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The Skinny on: Breast Cancer Diets

In case you missed it, it is Breast Cancer Awareness Month. October is dedicated to highlighting this disease, which will affect one out of eight women. They say you are what you eat, but the connection between diet and breast cancer prevention is confusing to say the least.

An article over at Nutrition Data helped me sort out the topic, although there really is no clear-cut answer. The two most researched dietary links to breast cancer are low fat diets and soy products. Although cultures with high fat diets have a higher incidence of breast cancer, there have been no clear-cut conclusions from clinical trials on this subject. There are two sides of the debate on soy products. Since soy contains phytoestrogens, which act as weak estrogens in the body, it is thought to either stimulate estrogen-related cancers, like breast cancer, or to help prevent them. Once again there is no conclusive evidence either way, and most experts feel that soy products are fine in moderation.

These ambiguous conclusions don't mean that you are completely powerless in trying to prevent breast cancer. To see what you can do, just

.

  • Being overweight is considered a primary risk factor for developing the disease, so maintaining a healthy weight is considered a means of prevention. Diets high in fruits and veggies help prevent all types of cancer, and are also low in calories. Adding at least five servings of fruits and vegetables is a win-win situation.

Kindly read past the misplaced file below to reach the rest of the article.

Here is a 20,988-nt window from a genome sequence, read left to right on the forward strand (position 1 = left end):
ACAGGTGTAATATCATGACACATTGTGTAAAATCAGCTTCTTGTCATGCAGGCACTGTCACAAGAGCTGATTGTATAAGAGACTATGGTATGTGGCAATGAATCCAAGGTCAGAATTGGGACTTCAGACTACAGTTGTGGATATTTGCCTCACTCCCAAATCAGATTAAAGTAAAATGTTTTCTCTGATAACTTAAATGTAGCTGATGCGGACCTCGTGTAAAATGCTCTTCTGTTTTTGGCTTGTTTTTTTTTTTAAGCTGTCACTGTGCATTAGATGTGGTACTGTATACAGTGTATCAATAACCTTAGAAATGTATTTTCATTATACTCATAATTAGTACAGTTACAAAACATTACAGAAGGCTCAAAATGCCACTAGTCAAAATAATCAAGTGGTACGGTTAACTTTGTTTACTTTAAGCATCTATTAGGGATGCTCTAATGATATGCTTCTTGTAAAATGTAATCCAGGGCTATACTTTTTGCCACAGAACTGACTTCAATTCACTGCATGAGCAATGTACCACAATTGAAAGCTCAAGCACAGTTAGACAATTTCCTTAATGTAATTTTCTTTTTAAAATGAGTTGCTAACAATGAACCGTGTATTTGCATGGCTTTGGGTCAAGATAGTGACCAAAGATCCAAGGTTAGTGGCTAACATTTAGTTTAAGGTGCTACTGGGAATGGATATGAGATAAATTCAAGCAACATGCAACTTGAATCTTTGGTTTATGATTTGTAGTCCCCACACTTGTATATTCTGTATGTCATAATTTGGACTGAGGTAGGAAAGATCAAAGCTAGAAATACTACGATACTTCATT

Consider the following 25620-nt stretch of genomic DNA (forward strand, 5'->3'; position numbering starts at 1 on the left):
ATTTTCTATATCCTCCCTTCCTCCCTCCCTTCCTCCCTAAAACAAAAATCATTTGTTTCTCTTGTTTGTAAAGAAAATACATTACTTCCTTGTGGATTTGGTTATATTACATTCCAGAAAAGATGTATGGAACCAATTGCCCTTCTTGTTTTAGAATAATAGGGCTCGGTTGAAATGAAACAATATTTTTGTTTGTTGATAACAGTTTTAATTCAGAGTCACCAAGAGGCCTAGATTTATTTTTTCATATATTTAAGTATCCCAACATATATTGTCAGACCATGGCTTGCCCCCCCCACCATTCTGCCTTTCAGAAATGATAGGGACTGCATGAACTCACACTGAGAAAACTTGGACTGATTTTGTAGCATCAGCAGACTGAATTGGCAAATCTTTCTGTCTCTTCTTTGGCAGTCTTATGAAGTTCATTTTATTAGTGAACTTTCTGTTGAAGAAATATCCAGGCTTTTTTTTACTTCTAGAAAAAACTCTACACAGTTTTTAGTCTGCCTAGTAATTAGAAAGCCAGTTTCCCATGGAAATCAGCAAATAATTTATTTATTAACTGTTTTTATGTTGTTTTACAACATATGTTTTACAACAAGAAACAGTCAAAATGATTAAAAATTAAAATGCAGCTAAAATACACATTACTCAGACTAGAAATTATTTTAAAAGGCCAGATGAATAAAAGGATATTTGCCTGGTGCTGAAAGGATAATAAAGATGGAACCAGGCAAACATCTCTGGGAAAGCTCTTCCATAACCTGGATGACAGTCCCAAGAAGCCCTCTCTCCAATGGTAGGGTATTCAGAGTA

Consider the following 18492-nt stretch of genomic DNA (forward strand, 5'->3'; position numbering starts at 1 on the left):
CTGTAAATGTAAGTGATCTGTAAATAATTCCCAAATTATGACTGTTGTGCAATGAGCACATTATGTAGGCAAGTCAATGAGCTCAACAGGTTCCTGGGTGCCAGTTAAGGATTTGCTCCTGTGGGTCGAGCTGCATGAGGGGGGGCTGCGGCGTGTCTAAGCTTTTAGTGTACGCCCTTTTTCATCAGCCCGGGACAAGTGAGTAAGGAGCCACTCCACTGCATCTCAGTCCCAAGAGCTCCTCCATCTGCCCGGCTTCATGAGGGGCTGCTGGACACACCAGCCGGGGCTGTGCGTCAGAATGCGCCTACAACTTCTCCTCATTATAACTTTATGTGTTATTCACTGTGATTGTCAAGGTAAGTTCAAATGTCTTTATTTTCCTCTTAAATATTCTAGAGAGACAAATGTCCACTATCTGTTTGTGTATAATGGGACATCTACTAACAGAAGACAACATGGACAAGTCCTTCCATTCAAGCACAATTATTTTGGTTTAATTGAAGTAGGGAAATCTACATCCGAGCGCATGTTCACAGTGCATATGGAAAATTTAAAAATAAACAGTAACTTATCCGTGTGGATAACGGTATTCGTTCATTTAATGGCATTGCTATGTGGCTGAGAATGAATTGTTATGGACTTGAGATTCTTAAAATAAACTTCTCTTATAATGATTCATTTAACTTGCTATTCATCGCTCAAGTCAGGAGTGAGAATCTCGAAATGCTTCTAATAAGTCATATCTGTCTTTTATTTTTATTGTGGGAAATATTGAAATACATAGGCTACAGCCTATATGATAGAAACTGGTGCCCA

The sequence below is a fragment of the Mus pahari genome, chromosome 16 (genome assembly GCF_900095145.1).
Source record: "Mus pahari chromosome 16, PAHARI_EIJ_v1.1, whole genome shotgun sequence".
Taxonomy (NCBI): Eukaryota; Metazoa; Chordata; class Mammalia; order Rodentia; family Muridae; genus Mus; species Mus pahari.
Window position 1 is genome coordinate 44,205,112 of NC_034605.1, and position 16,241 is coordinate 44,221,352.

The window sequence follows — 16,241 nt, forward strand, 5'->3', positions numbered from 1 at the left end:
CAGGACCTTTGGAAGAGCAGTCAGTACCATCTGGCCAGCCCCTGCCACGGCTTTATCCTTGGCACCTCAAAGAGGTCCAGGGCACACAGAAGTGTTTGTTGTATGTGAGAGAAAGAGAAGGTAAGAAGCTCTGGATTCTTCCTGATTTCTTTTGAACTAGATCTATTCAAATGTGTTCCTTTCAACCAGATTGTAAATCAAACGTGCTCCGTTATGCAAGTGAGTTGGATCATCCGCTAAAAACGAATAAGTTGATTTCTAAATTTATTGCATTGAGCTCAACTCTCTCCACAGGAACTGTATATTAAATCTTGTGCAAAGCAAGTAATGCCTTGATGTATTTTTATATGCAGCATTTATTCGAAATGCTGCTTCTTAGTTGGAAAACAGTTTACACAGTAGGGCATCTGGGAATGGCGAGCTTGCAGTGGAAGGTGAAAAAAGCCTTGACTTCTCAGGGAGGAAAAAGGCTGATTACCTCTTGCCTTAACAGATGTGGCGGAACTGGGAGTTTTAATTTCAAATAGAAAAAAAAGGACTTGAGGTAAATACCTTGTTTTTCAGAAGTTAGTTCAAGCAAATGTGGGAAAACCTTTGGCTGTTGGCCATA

• Another well-documented means of preventing breast cancer is limiting the amount of alcohol you drink daily. Drinking more than one serving of alcohol a day, including red wine, increases your risk of developing breast cancer.
  • Exercise, although it is not food related, is an important part of the breast cancer prevention lifestyle. Exercising 30 minutes a day has been shown to be highly protective against the disease.

For me the hardest healthy habit to follow is limiting myself to one glass of wine, but lately I have been really good about doing this — especially since my neighbor's gynecologist emphasized this point at her last check-up, which jump started my will power when it comes to vino. What about you? Are any of these preventative measures hard for you? Please share them in the comments section below.

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mtiger mtiger 7 years
I need more veggies, too! I usually have 3 or 4 servings of fruit/veggies a day.
Juicylemon Juicylemon 7 years
I don't eat enough fruits and veggies. I always have a side salad on my meals but I don't take the time to steam, cook or prepare veggies. As for fruits I take 1 or two servings a day. I'm working on it.
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